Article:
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New electronic tax system for businesses a 'potential disaster'

Andrew Tyrie chairs the Treasury committee. Credit: PA

A new tax system designed for businesses risks becoming a "disaster" with "collateral damage", the Treasury committee has warned.

Almost all companies will be forced to carry out accounting in a specific electronic format and submit quarterly updates under new government plans.

The new system, making tax digital (MTD) is set to be phased in from April 2017, but the committee found a number of "serious shortcomings" with the proposals.

It warned that reforms are being introduced too quickly and lacking quality consultation with businesses.

The costs of the scheme risk putting extremely small firms out of business or forcing them into the "hidden economy".

Treasury committee chairman Andrew Tyrie said: Without sufficient care, MTD could be a disaster.

"Implemented carefully, with long transitional arrangements where necessary, and, having drawn on information from fully inclusive pilots, Making Tax Digital could be designed for the benefit both of the economy and of the tax yield.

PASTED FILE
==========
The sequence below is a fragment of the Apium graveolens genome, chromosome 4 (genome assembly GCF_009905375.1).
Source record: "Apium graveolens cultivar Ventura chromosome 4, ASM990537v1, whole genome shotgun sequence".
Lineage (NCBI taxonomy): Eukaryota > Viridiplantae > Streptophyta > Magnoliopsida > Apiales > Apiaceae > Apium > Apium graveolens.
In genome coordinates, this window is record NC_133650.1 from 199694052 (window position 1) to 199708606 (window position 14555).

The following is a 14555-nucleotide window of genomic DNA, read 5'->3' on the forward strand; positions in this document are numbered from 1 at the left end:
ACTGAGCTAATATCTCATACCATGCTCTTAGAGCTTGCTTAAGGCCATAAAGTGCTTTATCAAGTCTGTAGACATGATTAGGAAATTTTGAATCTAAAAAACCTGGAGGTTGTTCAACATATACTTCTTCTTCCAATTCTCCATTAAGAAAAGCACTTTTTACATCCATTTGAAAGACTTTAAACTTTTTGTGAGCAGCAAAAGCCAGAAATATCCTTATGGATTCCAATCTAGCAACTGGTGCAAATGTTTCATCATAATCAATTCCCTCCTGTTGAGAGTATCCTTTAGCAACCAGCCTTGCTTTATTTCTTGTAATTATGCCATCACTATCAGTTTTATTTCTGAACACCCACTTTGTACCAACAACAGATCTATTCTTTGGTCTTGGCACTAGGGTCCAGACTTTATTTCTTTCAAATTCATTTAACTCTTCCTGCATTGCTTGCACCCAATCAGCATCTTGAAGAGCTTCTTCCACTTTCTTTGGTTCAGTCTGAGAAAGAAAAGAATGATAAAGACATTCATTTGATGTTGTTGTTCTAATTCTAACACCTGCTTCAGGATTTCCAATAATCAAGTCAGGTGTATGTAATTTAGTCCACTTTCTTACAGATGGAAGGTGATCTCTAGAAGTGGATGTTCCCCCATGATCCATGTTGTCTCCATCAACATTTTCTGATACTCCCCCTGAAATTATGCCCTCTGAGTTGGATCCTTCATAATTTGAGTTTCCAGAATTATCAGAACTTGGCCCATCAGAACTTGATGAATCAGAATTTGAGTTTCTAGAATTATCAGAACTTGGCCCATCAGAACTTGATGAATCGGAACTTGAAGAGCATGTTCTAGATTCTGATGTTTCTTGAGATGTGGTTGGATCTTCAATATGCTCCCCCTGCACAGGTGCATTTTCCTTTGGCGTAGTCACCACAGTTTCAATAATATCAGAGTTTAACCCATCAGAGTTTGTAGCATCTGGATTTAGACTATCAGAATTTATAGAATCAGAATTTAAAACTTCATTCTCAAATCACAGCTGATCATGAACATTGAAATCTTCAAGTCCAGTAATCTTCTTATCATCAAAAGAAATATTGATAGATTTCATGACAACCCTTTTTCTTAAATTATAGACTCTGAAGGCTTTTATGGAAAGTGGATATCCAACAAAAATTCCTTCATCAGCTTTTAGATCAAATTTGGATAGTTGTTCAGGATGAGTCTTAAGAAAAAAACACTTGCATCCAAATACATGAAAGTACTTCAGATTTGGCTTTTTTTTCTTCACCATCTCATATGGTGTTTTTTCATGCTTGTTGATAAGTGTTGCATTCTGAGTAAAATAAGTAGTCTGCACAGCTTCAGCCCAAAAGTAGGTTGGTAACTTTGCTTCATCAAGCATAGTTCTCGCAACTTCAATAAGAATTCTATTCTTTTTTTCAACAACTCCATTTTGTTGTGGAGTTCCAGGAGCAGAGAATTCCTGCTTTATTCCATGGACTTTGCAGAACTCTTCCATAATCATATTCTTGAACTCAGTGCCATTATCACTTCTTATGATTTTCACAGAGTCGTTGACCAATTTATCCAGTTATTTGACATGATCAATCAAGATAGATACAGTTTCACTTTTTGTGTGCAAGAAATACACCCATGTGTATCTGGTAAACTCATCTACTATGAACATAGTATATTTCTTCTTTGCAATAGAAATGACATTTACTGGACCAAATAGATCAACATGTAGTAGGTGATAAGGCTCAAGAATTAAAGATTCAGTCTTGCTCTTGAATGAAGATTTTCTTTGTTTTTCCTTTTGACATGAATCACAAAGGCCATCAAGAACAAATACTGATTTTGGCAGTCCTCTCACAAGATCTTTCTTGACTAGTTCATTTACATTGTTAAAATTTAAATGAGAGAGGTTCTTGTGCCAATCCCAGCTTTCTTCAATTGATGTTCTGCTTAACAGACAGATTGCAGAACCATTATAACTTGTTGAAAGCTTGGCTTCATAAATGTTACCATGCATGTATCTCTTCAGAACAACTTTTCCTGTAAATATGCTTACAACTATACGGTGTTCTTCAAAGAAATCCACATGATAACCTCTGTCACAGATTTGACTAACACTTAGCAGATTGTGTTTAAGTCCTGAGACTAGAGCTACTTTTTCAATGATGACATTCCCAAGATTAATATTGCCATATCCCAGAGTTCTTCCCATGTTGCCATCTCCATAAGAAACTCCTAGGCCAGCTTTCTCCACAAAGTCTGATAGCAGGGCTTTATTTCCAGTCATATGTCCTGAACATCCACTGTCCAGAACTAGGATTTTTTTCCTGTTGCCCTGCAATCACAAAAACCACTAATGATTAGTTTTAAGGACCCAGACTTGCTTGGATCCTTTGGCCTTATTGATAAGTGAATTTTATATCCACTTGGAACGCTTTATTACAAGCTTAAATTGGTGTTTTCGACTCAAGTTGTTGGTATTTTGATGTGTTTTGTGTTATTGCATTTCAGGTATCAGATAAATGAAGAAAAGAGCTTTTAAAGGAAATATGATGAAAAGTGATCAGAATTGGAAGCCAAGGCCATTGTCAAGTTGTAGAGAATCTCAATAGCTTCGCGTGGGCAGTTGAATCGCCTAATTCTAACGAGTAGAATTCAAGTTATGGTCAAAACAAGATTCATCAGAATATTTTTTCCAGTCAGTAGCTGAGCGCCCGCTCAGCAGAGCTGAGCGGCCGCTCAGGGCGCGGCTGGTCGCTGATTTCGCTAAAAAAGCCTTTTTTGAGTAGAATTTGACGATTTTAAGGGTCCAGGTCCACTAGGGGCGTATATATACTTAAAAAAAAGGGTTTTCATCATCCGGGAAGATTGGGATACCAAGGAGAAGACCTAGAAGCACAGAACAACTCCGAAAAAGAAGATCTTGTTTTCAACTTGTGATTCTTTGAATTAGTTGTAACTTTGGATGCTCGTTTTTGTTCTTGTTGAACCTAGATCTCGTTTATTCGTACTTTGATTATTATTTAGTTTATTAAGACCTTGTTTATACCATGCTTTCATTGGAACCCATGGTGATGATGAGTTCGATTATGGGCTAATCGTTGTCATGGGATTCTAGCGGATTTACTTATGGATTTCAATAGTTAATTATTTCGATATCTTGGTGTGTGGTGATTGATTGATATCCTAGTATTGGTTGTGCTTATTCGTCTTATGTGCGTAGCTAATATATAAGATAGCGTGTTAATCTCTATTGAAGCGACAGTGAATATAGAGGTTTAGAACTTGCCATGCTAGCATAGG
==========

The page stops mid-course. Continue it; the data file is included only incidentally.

"But with a rushed introduction, it will benefit neither."

Credit: PA

The reforms are expected to affect between 2.5 and 5 million taxpayers.

MPs said they were "very concerned" about the costs to businesses, adding that the start date was "wholly unrealistic".

"It is extremely unlikely that the vast majority of businesses will be capable of adapting to that start date at reasonable cost", the committee said.

It urged the government to delay the roll-out until at least 2019, and to run pilot schemes.

Mr Tyrie said: "The collateral damage could be large. If the Government gets it wrong, the culture of mutual trust and goodwill between HMRC and the vast majority of taxpayers - which still exists in the UK and which helps to keep the tax gap down - could be jeopardised.

"This is not a minor matter. These reforms will affect millions of taxpayers. Their co-operation and trust are both hard won and easily dissipated. Without them, more of the yield could be at risk than any putative extra revenue from MTD."

An HMRC spokesman said that the committee's recommendations would be carefully considered.

"We've consulted business at every step and have already made changes as a result to exempt the smallest businesses and pilot the programme with hundreds of thousands before it is rolled out," the spokesman said.